This combination of GPS and RFID technologies is already in use, being tested in places like a Macy's store in New York. This week and next week we will look at the similarities and differences between RFID and GPS technologies and look at how they can be effectively combined.

The Global Positioning System (GPS)
GPS stands for global positioning system. According to, the GPS is a network of 24 satellites spaced around Earth orbit in such a way that at any given time at nearly any given location on Earth, at least 4 satellites should be positioned somewhere overhead. These satellites are equipped with very accurate atomic clocks and broadcast a signal indicating their exact location, their status and a very accurate measure of their internal time. 

GPS devices contain a chip capable of picking up these signals. Upon reading the signal from a satellite the GPS device notes the time indicated in the signal and compares it to its own internal time, using the (very small) difference between the two times along with the knowledge that the signal traveled at the constant speed of light (186,000 miles per second) to calculate its exact distance from that particular satellite. 

As seen in the image below from, knowing your distance from one satellite indicates a range of possible locations, you could be at any point on a circle with your distance to that satellite the radius. More information is needed to identify your exact location. Utilizing the signal from 3 (or more) satellites allows a "triangulation" calculation (depicted in the image)  and your device is now able to determine your exact location. The more satellite signals the device can detect, the more accurate the determined location.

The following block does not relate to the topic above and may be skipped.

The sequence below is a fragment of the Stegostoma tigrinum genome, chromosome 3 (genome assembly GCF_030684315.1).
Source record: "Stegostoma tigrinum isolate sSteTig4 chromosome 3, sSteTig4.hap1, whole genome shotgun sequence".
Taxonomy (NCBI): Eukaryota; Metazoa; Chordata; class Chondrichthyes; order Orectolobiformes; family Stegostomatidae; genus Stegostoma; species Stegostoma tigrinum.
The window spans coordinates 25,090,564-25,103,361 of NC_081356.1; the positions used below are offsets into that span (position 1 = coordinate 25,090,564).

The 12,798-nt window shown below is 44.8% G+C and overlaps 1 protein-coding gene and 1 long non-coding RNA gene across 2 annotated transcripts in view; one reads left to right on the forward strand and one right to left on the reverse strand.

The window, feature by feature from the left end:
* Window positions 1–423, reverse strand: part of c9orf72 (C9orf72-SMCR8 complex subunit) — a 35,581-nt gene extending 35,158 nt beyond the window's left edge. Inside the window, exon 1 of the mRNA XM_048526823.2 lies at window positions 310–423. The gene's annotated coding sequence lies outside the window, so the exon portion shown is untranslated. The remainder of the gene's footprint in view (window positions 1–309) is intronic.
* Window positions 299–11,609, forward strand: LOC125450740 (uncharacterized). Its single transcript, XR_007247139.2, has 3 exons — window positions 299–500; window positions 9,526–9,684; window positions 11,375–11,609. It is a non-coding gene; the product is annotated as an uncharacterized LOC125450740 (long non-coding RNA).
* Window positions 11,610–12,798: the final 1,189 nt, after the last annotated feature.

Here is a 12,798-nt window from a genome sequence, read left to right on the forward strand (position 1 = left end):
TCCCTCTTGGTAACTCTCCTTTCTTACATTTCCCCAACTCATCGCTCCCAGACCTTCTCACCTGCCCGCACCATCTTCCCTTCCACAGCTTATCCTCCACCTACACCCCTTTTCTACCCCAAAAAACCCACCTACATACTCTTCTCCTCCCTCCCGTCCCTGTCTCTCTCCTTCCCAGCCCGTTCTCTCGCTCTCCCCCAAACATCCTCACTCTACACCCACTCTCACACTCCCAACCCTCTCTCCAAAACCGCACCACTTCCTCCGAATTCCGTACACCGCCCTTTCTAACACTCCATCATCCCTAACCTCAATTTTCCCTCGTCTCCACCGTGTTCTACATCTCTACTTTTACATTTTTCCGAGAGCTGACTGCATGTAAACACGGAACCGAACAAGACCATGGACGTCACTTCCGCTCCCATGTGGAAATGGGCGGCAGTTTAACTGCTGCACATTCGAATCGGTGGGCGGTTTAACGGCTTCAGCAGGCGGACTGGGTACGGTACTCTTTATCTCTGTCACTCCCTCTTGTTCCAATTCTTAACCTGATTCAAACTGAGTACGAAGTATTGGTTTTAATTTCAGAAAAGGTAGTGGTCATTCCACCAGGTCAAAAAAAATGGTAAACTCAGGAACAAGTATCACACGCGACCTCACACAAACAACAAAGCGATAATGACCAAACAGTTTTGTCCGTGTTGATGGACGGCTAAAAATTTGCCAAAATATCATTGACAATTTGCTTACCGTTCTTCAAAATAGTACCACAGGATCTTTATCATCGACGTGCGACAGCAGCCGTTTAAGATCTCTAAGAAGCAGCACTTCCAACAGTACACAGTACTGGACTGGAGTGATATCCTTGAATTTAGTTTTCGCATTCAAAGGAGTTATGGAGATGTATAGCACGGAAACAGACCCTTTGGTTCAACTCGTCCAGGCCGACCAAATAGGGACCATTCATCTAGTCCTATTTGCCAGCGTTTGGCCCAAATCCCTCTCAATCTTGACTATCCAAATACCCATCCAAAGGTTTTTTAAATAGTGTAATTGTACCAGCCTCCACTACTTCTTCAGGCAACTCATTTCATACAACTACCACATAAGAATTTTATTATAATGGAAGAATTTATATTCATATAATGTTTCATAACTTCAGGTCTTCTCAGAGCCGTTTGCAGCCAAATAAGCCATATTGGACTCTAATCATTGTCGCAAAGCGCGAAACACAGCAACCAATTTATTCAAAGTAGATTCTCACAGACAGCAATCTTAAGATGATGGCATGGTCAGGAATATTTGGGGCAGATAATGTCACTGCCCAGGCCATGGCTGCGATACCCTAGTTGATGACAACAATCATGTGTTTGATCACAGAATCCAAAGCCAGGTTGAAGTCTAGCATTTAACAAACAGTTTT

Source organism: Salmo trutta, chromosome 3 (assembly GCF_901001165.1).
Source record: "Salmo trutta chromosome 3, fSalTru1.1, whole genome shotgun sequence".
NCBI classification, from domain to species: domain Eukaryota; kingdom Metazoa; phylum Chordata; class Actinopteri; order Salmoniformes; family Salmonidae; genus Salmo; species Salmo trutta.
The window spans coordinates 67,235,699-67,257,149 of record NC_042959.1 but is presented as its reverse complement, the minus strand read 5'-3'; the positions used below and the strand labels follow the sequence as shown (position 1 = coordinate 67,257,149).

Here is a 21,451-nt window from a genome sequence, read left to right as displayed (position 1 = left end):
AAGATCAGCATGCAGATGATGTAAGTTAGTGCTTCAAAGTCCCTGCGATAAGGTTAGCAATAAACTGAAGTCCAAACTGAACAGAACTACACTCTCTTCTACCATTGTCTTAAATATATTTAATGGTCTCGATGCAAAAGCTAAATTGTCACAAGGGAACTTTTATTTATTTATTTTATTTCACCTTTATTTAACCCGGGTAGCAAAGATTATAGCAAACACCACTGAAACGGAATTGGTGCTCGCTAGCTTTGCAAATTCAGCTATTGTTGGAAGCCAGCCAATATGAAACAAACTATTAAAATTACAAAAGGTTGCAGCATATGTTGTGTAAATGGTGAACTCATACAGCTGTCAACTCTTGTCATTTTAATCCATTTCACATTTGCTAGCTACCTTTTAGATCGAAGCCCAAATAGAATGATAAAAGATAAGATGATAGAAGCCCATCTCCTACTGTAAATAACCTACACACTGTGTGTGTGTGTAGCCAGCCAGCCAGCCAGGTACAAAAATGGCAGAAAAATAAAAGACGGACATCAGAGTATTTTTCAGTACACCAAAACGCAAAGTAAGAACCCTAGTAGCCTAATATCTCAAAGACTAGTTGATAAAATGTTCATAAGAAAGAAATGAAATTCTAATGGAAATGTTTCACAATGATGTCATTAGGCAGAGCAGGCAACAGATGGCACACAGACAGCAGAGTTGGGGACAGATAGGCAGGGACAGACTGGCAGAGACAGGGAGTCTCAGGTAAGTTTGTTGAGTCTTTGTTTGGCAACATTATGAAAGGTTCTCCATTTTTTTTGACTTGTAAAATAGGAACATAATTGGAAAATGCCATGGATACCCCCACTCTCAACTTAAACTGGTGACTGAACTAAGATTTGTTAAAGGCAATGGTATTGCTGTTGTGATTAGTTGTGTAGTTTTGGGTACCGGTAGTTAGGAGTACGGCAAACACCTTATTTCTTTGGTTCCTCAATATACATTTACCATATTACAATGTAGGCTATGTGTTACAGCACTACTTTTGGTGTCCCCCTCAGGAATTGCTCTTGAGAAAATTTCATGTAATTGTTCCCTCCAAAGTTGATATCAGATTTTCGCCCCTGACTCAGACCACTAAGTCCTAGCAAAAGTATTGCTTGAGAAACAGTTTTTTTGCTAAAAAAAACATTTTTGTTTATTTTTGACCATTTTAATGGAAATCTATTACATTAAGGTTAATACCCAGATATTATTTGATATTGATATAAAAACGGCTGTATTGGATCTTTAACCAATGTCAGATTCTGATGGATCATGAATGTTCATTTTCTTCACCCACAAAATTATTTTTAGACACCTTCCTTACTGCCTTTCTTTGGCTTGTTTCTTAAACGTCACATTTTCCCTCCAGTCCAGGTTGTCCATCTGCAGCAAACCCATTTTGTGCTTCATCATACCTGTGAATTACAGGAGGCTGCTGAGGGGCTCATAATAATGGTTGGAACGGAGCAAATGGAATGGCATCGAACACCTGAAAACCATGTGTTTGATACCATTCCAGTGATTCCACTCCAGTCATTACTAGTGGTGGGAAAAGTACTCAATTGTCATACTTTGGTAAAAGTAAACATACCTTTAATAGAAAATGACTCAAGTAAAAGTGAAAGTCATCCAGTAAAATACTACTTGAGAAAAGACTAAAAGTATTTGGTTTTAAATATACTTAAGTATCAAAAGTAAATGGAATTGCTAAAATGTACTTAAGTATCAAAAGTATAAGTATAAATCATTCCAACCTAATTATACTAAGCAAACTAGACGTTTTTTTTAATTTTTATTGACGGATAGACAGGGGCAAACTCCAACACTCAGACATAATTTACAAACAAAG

We've exlpored RFID related topics numberous times over the past few years (articles sorted for you here) so many of our readers are probably quite familiar with what makes an RFID system. In summary, an RFID system consists of two parts: a reader and a tag. An RFID tag can be as simple as a microchip and an antenna. The tag transmits information to the reader via radio waves and the reader intercepts and interprets the information or the reader sends out a signal "interrogating" the tag and the tag responds with information.

RFID tags are generally classified by power type, passive tags are the basic chip and antenna. When the reader sends a signal, that signal "wakes" the tag and the data stored on the chip is reflected back to the reader. Active tags contain batteries and are always "on", always transmitting their signals for nearby readers to pick up and the battery power boosts the strength and read-range of the signal. Battery-Assisted Passive (BAP) tags are the hybrid, a tag that "wakes up" when the reader's signal is detected (like a passive tag) and transmits the information contained in the chip, but like active tags, BAP tags use the battery to boost read range. The BAP tag is not always "on" and therefore batteries can last longer (or smaller batteries can be used). 

There are a wide variety of uses for RFID, and they make use of all the different RFID tag configurations. Small, inexpensive and simple Passive RFID tags can be printed out in large quantities and used to help track large volume, but relatively low cost items such as garments for Wal-Mart, low read range is not an issue reading items running through a conveyor belt or checkpoint. BAP or Active tags, while more expensive, provide options for tracking large items, perhaps even in real-time, in large fields like containers in a dockyard, automobiles in a parking lot, or pallets in a warehouse.

Next week we will look at the similarities and differences between GPS and RFID and how integrating the two can balance the weaknesses of each to create unprecedented tracking possibilities.